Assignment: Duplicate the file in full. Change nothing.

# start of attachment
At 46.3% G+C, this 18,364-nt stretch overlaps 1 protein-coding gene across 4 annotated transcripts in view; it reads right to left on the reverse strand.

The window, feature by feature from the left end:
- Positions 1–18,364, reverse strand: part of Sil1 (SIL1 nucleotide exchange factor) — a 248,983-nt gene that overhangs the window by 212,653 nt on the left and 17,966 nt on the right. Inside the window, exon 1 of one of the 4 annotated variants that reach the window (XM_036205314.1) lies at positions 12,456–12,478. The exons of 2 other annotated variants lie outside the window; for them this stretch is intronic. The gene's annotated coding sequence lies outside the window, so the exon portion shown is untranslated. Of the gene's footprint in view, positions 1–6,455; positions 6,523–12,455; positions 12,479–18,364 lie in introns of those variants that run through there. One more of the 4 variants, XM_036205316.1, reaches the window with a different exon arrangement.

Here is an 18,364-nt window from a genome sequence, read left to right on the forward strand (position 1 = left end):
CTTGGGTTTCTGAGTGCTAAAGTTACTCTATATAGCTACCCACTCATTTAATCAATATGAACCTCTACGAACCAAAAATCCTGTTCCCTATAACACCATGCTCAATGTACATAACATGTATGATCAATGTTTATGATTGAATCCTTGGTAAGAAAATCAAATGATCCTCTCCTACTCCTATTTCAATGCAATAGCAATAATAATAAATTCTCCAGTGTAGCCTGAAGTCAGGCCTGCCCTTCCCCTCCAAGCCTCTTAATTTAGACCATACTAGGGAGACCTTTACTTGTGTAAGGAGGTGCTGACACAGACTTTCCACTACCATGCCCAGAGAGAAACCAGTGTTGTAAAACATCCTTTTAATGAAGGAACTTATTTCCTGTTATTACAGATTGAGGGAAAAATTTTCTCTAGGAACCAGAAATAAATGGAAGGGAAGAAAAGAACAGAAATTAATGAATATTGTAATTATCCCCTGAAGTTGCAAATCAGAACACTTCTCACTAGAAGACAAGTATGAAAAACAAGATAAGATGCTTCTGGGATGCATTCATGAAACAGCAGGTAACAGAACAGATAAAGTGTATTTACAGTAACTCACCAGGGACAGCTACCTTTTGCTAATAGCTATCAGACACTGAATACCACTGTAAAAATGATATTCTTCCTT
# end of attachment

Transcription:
At 46.3% G+C, this 18,364-nt stretch overlaps 1 protein-coding gene across 4 annotated transcripts in view; it reads right to left on the reverse strand.

The window, feature by feature from the left end:
- Positions 1–18,364, reverse strand: part of Sil1 (SIL1 nucleotide exchange factor) — a 248,983-nt gene that overhangs the window by 212,653 nt on the left and 17,966 nt on the right. Inside the window, exon 1 of one of the 4 annotated variants that reach the window (XM_036205314.1) lies at positions 12,456–12,478. The exons of 2 other annotated variants lie outside the window; for them this stretch is intronic. The gene's annotated coding sequence lies outside the window, so the exon portion shown is untranslated. Of the gene's footprint in view, positions 1–6,455; positions 6,523–12,455; positions 12,479–18,364 lie in introns of those variants that run through there. One more of the 4 variants, XM_036205316.1, reaches the window with a different exon arrangement.

Here is an 18,364-nt window from a genome sequence, read left to right on the forward strand (position 1 = left end):
CTTGGGTTTCTGAGTGCTAAAGTTACTCTATATAGCTACCCACTCATTTAATCAATATGAACCTCTACGAACCAAAAATCCTGTTCCCTATAACACCATGCTCAATGTACATAACATGTATGATCAATGTTTATGATTGAATCCTTGGTAAGAAAATCAAATGATCCTCTCCTACTCCTATTTCAATGCAATAGCAATAATAATAAATTCTCCAGTGTAGCCTGAAGTCAGGCCTGCCCTTCCCCTCCAAGCCTCTTAATTTAGACCATACTAGGGAGACCTTTACTTGTGTAAGGAGGTGCTGACACAGACTTTCCACTACCATGCCCAGAGAGAAACCAGTGTTGTAAAACATCCTTTTAATGAAGGAACTTATTTCCTGTTATTACAGATTGAGGGAAAAATTTTCTCTAGGAACCAGAAATAAATGGAAGGGAAGAAAAGAACAGAAATTAATGAATATTGTAATTATCCCCTGAAGTTGCAAATCAGAACACTTCTCACTAGAAGACAAGTATGAAAAACAAGATAAGATGCTTCTGGGATGCATTCATGAAACAGCAGGTAACAGAACAGATAAAGTGTATTTACAGTAACTCACCAGGGACAGCTACCTTTTGCTAATAGCTATCAGACACTGAATACCACTGTAAAAATGATATTCTTCCTT